- Notification on changes to information: To ensure that the licensees’ key officers are fit and proper, licensees are to notify the licensing officer at least 30 days before the appointment of new key officer(s). A licensee is also required to notify the licensing officer of any change or inaccuracy in the information and particulars that the licensee and/or its key officers have submitted to the licensing officer in relation to its licence within 14 days.
A full set of the proposed licence conditions is set out at Annex A of the Consultation Paper.
Key regulations in the draft Cybersecurity (Cybersecurity Service Providers) Regulations 2021
Set out below is a summary of the key proposed regulations in the draft Cybersecurity (Cybersecurity Service Providers) Regulations 2021, as highlighted in the Consultation Paper:
- Application for grant or renewal of licence: All applications for the grant or renewal of licence must include information which is necessary for the licensing officer to make a thorough assessment of the application. Such information includes the applicant’s name, identifiable information (e.g. identify card number for individuals, or the Singapore unique entity number for business entities) and contact details, relevant qualification or experience (for individuals, or key officers for applicants which are business entities), and also information relevant for the licensing officer to consider if the applicant is fit and proper (for applicants which are business entities, such information would also be required for every key officer).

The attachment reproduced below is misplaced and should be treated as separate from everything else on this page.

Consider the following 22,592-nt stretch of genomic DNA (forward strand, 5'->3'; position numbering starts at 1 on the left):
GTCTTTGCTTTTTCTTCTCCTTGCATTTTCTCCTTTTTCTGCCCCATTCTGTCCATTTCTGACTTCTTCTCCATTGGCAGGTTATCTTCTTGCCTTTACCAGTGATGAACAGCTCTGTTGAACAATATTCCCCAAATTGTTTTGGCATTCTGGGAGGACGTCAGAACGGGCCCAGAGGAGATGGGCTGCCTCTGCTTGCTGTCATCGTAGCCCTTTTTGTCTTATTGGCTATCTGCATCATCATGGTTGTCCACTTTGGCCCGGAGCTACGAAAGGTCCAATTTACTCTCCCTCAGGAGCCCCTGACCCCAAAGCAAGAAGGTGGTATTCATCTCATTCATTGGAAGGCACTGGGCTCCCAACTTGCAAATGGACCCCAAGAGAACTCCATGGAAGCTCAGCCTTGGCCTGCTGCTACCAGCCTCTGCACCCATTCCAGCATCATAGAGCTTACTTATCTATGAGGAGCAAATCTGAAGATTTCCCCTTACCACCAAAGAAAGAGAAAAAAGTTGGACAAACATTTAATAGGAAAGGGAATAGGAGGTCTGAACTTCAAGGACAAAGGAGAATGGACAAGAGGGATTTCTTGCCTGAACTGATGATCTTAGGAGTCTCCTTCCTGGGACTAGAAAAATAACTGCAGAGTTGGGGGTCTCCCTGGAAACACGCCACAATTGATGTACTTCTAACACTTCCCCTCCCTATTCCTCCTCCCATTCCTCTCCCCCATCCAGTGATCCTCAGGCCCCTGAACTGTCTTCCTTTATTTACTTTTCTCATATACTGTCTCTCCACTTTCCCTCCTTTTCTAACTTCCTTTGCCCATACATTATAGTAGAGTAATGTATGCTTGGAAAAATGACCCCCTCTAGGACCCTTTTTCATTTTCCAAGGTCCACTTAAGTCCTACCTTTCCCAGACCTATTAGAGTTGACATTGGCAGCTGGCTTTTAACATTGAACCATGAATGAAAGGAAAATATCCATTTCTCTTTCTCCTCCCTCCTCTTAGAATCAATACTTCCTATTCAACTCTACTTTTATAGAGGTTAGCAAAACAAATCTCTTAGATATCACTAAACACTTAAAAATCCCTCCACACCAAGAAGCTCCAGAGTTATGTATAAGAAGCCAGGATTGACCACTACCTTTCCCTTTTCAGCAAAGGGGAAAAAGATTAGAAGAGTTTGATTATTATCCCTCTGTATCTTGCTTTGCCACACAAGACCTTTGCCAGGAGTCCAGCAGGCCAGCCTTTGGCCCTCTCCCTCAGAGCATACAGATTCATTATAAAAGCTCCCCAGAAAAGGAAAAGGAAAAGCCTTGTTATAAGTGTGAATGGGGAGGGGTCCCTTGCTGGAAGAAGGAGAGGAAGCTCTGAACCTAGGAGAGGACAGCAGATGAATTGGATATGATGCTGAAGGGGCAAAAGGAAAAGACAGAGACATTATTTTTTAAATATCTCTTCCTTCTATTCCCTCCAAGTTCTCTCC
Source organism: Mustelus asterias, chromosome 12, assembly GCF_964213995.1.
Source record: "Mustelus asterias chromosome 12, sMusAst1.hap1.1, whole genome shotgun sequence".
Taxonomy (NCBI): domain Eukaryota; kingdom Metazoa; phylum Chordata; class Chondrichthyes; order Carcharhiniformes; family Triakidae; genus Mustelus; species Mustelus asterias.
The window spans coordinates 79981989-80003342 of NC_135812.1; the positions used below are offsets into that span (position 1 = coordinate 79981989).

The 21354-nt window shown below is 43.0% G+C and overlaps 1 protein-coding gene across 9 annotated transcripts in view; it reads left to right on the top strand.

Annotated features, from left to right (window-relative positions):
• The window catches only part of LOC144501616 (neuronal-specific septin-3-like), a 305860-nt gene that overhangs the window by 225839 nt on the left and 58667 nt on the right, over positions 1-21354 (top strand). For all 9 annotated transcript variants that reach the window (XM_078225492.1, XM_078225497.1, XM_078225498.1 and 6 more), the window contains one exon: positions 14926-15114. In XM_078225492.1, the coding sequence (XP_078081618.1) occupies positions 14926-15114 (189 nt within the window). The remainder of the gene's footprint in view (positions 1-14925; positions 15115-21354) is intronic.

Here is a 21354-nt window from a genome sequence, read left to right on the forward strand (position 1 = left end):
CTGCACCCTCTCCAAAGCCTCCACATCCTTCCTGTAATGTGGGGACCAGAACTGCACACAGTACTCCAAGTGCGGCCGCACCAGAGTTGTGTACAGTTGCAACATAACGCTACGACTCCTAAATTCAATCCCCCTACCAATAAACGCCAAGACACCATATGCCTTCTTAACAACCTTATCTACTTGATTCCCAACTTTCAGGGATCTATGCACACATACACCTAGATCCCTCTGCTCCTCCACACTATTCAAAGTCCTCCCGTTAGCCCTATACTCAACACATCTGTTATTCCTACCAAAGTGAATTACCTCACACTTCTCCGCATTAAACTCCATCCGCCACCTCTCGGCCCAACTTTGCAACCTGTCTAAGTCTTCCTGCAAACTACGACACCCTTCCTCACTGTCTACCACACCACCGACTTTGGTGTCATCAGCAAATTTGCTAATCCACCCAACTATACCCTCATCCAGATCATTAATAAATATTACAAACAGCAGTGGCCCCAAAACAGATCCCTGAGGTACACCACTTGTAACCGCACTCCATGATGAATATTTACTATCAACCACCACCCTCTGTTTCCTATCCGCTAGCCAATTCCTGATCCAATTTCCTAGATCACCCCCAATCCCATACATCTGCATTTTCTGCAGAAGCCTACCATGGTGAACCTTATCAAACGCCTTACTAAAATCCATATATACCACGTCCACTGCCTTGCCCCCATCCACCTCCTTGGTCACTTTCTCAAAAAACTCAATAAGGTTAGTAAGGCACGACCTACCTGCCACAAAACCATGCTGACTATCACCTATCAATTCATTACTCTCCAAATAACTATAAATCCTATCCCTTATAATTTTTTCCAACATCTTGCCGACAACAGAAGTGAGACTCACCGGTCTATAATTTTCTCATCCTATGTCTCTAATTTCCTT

- Licence fees: The licence is valid for two years and is renewable once every two years. The upfront two-year licence fees payable for both new and renewed licences will be S$1,000 for business entities, and S$500 for individuals (i.e. freelancers or sole proprietorships owned and controlled by individuals). No application fees will be imposed on CSPs for the grant or renewal of licences. Due to the Covid-19 pandemic which has negatively impacted many businesses, 50% of the abovementioned fees will be waived for all applications lodged within the first 12 months from the commencement of the licensing framework. Existing CSPs who are already in operations before the commencement of the licensing framework will be given six months from the commencement of the licensing framework to apply for a licence.
- Keeping records: Licensees are required to keep a record of the following information in relation to each occasion on which the licensee is engaged to provide its cybersecurity service:
- Name and address of the person engaging the licensee for the service;
- Name and individually identifiable information of the person providing the service on behalf of the licensee;
- Date on which the service is provided; and
- Details of the type of service provided.
- Appeals: An appeal against any of the decisions made by the licensing officer in relation to the refusal of an application for the grant or renewal of a licence, addition or modification of conditions during the grant or renewal of a licence, revocation or suspension of a licence, or an order for the payment of a financial penalty, is to be made via the form set out at www.mci.gov.sg, accompanied by all the relevant documents mentioned in, or relied on in support of the appeal. The appeal should also specify the name and particulars of the person bringing the appeal, identify the decision or order appealed against, and state the reasons for the appeal, among other details and/or requirements.
The draft Cybersecurity (Cybersecurity Service Providers) Regulations 2021 are set out in full at Annex B of the Consultation Paper.
The following materials are available on the CSA website www.csa.gov.sg: